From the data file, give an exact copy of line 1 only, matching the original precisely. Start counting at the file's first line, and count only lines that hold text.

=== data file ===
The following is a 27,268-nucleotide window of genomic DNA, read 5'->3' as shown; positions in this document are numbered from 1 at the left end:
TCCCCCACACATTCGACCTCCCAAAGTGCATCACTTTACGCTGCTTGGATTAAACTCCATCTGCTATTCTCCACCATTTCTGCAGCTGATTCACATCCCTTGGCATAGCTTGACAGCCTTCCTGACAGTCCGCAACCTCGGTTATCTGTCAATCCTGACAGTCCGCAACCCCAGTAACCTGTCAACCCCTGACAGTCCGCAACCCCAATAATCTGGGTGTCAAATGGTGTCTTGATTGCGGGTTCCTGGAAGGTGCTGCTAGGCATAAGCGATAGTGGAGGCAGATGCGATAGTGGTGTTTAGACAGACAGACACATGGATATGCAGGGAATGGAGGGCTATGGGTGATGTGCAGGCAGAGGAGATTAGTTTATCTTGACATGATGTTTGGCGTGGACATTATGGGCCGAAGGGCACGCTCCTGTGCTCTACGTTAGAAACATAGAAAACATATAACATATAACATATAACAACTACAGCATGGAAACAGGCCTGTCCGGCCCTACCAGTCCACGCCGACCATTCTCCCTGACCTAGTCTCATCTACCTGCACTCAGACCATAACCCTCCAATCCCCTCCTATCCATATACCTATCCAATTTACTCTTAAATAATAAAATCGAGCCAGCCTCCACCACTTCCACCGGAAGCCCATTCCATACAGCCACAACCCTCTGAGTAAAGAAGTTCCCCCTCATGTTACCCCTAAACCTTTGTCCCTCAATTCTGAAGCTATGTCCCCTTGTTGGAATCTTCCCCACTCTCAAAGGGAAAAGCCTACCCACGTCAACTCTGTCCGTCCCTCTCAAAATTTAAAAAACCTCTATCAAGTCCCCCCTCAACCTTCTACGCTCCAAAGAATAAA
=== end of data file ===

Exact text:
The following is a 27,268-nucleotide window of genomic DNA, read 5'->3' as shown; positions in this document are numbered from 1 at the left end: